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BALLANTYNE'S

NOVELIST'S LIBRARY.

VOL. VIII.

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THE

NOVELS

OF

SAMUEL RICHARDSON, Esq.

VIZ.

PAMELA, CLARISSA HARLOWE,

AND

SIR CHARLES GRANDISON.

IN THREE VOLUMES.

TO WHICH IS PREFIXED,

A

MEMOIR OF THE LIFE OF THE AUTHOR.

LONDON:

PUBLISHED BY HURST, ROBINSON, AND CO.

90, CHEAPSIDE, AND 8, PALL MALL.

PRINTED BY JAMES BALLANTYNE AND COMPANY,

At the Border Press, Edinburgh.

1824.

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CONTENTS.

PAGE.

PAGE.

PREFACE,

3 VI. Miss Byron to Miss Selby.-Miss Byron

LETTER Í. Miss Lucy Selby to Miss Harriet states her reasons for rejecting the addresses of
Byron. Characters of Mr Greville, Mr Fen-

Mr Greville ; shews him to be a libertine in

wick, and Mr Orme, the three admirers of Miss principle ; and enters largely into the develope-

Byron. Their alarm on hearing that Miss Byron ment of his real character : she thence infers the

is determined on going up to London with Mrs dangerous tendency of a virtuous woman's uni-

Reeves; and their resolutions in consequence. ting herself to a man of bad principles, under

Mr Greville's impassioned behaviour, when on the idea of reclaiming him from his evil courses.

a visit to the Selby family,

5 She afterwards mentions her objections to Mr

II. Mr Greville to Lady Frampton. In this Fenwick; whom she represents as having a bad

letter, Mr Greville gives an animated descrip- heart at bottom, though not so openly a profli.
tion of Miss Byron's personal beauties ; extols gate as Mr Greville. Her high opinion of Mr
her sweetness of temper; and describes her si- Orme, and her esteem for his sister, ... 13
tuation and circumstances in life. He avows VII. Mr Selby to Miss Byron.Strictures on
his great attachment to this amiable young lady; female vanity. He cautions Miss Byron against
and declares, that although her modest and vir too eagerly listening to the flatteries of men of
tuous demeanour, added to her personal charms, fashion, professing themselves her admirers.
had attracted so many admirers, he himself wilí Lays open to the young lady her own foibles,
not despair of securing her esteem, over the heads with a sort of good-humoured severity ; apolo-
of all competitors. He, however, expresses his gizing at the same time for his frankness." He
fears, that Miss Byron's intended journey to concludes his letter by regretting her absence ;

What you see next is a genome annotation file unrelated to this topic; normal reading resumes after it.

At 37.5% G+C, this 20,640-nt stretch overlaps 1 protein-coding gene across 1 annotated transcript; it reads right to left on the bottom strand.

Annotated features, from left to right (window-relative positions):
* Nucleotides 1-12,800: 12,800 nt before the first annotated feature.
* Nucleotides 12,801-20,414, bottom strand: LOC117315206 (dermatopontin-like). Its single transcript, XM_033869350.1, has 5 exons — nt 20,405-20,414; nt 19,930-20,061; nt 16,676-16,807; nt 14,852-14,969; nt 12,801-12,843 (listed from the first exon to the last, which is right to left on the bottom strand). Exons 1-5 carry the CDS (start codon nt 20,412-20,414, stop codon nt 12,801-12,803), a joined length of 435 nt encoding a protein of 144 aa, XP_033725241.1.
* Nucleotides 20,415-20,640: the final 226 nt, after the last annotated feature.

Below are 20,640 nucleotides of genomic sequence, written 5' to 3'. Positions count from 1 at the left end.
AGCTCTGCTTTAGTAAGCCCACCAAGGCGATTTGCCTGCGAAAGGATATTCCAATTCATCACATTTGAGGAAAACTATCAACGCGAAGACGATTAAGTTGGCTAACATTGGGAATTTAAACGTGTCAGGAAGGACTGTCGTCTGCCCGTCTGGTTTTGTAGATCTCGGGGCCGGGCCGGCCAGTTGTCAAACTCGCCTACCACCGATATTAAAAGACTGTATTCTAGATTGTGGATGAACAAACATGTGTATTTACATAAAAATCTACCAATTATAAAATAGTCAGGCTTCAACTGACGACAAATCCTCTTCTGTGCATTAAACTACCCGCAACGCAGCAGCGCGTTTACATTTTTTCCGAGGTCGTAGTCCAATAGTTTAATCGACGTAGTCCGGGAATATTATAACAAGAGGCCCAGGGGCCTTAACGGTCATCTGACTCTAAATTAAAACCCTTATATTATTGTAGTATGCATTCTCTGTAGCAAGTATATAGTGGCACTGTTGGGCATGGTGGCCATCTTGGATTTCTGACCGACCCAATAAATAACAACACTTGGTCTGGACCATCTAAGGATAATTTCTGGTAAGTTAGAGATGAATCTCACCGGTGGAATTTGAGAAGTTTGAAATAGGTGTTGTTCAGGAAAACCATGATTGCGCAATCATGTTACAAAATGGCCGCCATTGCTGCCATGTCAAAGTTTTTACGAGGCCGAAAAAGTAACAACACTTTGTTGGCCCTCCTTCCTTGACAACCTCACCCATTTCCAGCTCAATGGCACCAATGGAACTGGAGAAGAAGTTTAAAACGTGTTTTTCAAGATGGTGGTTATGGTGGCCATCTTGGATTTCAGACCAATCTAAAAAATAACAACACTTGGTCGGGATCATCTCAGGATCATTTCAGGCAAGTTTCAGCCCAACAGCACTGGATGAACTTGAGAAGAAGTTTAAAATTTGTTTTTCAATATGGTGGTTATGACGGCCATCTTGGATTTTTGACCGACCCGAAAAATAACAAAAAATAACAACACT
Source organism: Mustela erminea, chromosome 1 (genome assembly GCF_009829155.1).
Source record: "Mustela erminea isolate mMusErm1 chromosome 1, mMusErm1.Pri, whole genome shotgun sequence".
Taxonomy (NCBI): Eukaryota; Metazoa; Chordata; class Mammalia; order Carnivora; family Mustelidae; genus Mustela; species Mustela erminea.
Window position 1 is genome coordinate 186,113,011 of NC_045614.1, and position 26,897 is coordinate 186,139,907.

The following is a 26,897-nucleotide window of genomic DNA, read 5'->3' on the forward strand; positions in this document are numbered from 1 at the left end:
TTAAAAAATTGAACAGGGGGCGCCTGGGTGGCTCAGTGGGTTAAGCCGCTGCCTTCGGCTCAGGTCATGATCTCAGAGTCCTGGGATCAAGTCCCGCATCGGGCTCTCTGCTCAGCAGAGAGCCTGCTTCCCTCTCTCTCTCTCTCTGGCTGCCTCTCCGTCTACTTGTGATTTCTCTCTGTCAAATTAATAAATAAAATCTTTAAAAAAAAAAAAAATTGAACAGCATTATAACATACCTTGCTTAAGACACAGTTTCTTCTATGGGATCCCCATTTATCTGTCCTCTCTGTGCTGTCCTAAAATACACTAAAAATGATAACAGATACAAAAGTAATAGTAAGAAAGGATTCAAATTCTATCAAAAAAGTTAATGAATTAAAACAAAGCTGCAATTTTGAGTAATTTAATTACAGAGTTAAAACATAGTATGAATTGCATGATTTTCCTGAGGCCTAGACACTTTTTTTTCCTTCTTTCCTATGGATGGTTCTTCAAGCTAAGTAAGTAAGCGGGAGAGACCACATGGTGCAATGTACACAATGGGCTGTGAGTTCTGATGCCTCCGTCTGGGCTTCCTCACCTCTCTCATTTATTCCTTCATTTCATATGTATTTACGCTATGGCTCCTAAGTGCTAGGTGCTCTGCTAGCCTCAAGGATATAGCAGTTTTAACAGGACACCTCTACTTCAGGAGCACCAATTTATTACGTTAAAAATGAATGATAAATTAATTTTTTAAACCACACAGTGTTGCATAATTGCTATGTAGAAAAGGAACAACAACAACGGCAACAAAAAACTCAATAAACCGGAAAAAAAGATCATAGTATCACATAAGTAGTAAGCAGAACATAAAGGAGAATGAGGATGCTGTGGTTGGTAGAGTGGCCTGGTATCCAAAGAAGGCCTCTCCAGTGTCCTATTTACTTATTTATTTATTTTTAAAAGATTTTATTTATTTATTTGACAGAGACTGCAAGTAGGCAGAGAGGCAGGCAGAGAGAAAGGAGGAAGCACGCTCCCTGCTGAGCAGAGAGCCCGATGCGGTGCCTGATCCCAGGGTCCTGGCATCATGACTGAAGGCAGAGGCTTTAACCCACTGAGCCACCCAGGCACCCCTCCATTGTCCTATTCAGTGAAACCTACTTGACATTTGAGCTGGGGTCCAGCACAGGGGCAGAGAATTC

London will greatly add to the number of his and, notwithstanding his raillery, owns that he
rivals,

wishes her back again at Selby-House,

15

III. Mise Byron to Miss SelbyMiss Byron's VIII. Miss Byron to Miss Selby.-Mr Fowler,

sentiments respecting Mr Greville: she expresses a nephew of Sir Rowland Meredith, professes

herself entirely indifferent to any of her admirers; himself an admirer of Miss Byron. Her de-

and assigns her reasons for not wishing prema- scription of his person and character ; and of

turely to enter into the married state,

8 his uncle Sir Rowland,

17

IV. Miss Byron to Miss Selby-The arrival of IX. Miss Byron to Miss Selby-Sir Rowland

Miss Byron in town. Conduct of Mr Greville Meredith visits Mr Reeves. Explains to Miss
and Mr Fenwick on her departure ; and the un- Byron the high esteem his nephew entertains
feigned sorrow of Mr Orme at bidding her fare- for her: solicits her permission to introduce him
weil. Description of her new residence, and of to her ; urges the sincerity of his motives; pro-

her accommodations at Mr Reeves's, .

9 mises to settle a handsome competency on him;

V. Miss Byron to Miss Selby. The three things earnestly entreats her to admit the young man

which Miss Byron was enjoined to the obser. to pay his addresses to her himself, on learning
Fance of by her aunt Selby, on their parting. from her own lips that her affections are disen-
Her uncle Selby's prudential cautions to her. gaged. This acknowledgment raises Sir Row-
Description and characters of the company as- land's hopes; and, though he does not obtain
sembled at Mr Reeves's on a complimentary the young lady's definitive answer on this his
visit. The kindness and attention of Lady Betty first visit, he hopes to succeed better in the next
Williams to Miss Byron : particulars concern. visit, which he eagerly anticipates. Miss Byron,
ing that lady, and her character. Lady Betty in this letter, gives a very humorous description

promises to introduce Miss Byron to the amuse- of the conversation that passed, between herself

ments of the town. Miss Byron states the dif- and Sir Rowland, on this occasion; of the wor-

ficulty of meeting with a confidential servant, ., 10 thy knight's warmth in his nephew's cause ;

VOL. VIII.

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